The Citroën 2CV is celebrating its 60th anniversary this year.
The car - which is as recognisably French as the baguette or the Eiffel Tower - was manufactured between 1948 and 1991. Nearly four million were built.
It is still affectionately known as the deudeuche and the cocorico (the French way of saying cockle-doodle-doo, which is how the car sounds when started up).
The concept is much older. Citroën designer Pierre-Jules Boulanger was given the original brief for the car's manufacture in 1930, eighteen years before production began.
His mission was to produce the simplest car possible to build and drive.
The car had to be cheap and able to allow two farmers to drive 100kg of produce to market at 60kmh, in clogs, across muddy fields. The car would use no more than 3 litres of petrol to travel 100km.
This was a true people's car - and unlike the Volkswagen (literally meaning people's car) the 2CV was designed with the rigours of the country in mind, rather than the smooth efficiency of German autobahns. Citroën had very nearly completed the car and was about to begin manufacture when the Second World War broke out, forcing designers underground.
Some of the prototypes were even destroyed to stop them getting into the wrong hands and being used for military purposes. By 1948, Citroën and its then-owner Michelin were finally ready to go.
The 2CV was launched without fanfare, with no press advertising, and was heavily criticised by journalists. The cars, however, sold well. Within three months there was a three-year waiting list. Second hand models were selling for more than new ones because the buyer did not have to wait.
Production did not catch up with demand until the 1960s, the 2CV's heyday.
By 1988 manufacture had been moved to Portugal, and the last 2CV rolled off the production line in 1991.
Sales continue, however, with a lucrative and busy market in second hand cars, that sell for as little at e100 for scrap cars needed for parts, to e8,000 for
models in really good condition.
Jean-Paul Petit (pictured) has always driven 2CVs. The president of the Amis des 2CVs in France owns five of the cars, including one 1954 model that is as old as he is.
The mechanics teacher often takes his cars to the local lycée, named after the 2CV's inventor Pierre-Jules Boulanger to demonstrate to his pupils that simplicity in design is one of the great recipes for success. The lycée is based in Lempdes, the spiritual home of the 2CV.
He said: “All my pupils know how much I love the 2CV. They ask me how such a simple car can last for such a long time.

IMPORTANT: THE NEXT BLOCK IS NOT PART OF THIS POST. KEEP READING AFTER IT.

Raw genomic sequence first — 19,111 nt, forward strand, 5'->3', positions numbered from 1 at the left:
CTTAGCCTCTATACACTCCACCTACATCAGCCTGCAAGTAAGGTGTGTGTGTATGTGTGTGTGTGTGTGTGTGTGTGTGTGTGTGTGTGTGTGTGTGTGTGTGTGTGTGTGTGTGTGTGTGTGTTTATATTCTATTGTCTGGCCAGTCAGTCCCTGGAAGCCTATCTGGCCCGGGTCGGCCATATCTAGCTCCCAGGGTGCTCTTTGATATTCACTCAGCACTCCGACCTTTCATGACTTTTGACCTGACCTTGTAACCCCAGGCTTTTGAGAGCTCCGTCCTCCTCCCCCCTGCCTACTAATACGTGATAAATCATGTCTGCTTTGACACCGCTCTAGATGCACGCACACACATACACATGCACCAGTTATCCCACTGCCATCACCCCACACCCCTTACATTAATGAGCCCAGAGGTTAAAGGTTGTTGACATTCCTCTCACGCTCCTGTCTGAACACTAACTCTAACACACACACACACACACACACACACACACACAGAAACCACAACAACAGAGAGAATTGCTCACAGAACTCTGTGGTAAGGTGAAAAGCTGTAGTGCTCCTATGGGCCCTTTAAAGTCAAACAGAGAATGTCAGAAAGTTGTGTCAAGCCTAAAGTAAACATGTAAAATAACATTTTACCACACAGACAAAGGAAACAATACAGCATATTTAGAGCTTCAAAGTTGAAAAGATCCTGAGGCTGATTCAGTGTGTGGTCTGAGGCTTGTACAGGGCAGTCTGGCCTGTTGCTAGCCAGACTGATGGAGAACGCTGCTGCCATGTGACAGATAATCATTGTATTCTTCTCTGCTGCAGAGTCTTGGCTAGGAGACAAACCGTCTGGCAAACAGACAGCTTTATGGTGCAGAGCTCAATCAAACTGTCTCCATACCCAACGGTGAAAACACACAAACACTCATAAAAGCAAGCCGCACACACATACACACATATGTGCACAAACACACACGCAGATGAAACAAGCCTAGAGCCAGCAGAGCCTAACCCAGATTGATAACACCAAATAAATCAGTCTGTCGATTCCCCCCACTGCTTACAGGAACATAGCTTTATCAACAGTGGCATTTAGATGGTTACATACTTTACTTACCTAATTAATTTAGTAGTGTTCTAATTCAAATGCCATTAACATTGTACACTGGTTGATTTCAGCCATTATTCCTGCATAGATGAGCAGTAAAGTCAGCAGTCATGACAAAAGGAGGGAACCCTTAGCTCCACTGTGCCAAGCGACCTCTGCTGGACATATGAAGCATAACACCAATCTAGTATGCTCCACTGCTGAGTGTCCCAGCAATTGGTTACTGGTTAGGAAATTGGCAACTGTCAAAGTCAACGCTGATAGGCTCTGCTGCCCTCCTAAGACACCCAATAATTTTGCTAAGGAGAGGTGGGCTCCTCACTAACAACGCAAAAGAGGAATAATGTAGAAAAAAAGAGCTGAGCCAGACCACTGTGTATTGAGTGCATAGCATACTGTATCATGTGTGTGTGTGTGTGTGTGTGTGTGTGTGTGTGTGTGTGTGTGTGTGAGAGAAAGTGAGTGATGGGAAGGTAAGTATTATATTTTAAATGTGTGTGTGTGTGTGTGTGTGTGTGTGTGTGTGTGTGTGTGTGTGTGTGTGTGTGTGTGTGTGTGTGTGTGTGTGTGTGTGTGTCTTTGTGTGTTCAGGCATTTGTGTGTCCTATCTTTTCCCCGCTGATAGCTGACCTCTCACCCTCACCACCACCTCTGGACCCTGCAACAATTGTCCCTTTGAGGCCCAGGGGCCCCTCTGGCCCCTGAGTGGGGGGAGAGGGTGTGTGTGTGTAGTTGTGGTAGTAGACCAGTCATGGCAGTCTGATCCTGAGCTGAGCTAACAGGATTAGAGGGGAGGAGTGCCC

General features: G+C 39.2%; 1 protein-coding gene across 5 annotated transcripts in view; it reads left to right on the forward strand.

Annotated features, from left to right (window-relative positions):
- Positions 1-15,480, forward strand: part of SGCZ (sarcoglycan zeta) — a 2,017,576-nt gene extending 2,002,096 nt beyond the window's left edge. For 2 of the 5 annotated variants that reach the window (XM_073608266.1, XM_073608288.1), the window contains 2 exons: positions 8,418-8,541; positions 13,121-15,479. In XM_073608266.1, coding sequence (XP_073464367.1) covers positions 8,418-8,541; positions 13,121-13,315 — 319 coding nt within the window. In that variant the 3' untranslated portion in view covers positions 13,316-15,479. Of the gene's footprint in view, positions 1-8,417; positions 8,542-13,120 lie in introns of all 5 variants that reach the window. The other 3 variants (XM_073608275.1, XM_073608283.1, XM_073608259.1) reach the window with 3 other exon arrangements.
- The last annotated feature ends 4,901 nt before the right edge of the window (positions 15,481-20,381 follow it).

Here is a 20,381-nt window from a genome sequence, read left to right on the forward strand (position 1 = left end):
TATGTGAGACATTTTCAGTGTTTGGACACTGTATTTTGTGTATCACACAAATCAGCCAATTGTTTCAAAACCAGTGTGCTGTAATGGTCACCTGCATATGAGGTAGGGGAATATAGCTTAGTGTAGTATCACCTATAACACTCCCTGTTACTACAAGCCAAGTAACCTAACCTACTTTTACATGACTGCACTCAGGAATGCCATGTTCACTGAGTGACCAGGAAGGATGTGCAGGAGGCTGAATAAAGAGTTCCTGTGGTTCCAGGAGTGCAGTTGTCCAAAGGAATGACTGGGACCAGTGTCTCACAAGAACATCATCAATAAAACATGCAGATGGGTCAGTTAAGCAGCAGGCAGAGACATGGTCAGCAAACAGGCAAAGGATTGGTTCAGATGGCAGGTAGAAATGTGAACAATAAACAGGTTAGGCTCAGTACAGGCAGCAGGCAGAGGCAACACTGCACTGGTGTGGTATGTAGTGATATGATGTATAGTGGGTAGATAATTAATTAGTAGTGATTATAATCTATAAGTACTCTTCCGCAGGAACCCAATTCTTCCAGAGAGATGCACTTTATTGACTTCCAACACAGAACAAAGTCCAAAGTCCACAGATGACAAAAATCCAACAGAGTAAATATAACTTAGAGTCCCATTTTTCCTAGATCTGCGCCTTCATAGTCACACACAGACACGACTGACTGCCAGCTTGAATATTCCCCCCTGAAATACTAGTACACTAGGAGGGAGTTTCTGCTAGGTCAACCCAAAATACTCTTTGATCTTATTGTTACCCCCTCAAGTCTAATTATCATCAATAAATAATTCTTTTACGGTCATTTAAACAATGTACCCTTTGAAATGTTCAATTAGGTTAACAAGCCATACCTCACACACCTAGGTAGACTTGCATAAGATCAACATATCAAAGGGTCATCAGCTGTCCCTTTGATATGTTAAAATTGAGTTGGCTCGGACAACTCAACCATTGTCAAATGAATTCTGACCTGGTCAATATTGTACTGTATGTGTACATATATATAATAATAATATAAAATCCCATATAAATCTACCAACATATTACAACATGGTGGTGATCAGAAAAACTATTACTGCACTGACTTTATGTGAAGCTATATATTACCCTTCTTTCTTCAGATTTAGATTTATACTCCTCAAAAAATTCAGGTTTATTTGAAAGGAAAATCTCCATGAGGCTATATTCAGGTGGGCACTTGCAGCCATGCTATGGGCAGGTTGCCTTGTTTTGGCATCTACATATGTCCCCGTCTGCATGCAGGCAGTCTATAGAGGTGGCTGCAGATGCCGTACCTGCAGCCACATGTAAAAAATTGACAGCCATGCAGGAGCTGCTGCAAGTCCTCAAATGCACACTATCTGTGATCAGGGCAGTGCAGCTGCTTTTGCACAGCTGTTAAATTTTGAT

“Of course the answer is in its very simplicity. In this regard, the 2CV is as near to mechanical perfection as you can get.
“The 2CV is the perfect people's car. It was designed for everyone and anyone.
“It is just as good for the local doctor, the village priest - and the farmer. The fact that it was designed to drive baskets of eggs over ploughed fields without breaking them was a stroke of genius.
“Not only were they making the point that they were simple, comfortable, had good suspension and were cheap, but they were also designed to take over from the horse as a means of transport once and for all.”
The simplicity of design, fuel economy and high clearance make it an ideal off-road vehicle. Mr Petit believes it is tragic that production of the 2CV stopped in 1991.
He said: “I joined a protest in Paris in 1991 when it was announced that production was going to stop. It is so sad that they stopped making them. Not only could it have been viable but it also means we have lost one of the great icons of France.”
Did you known?
- A Citroën 2CV features at the beginning of the 1981 James Bond film For Your Eyes Only, staring Roger Moore, in a car chase through a terraced olive grove.
- In the mid 1970s, the French government gave away free 2CVs to families who delivered their fifth child in a bid to encourage population growth.
- There is a guided tourist tour through Paris by Citroën 2CV. During the three hour ride, called the Private Secret Paris Tour, the driver updates clients on history and sites. See www.viator.com and search “Private Secret Paris Tour”.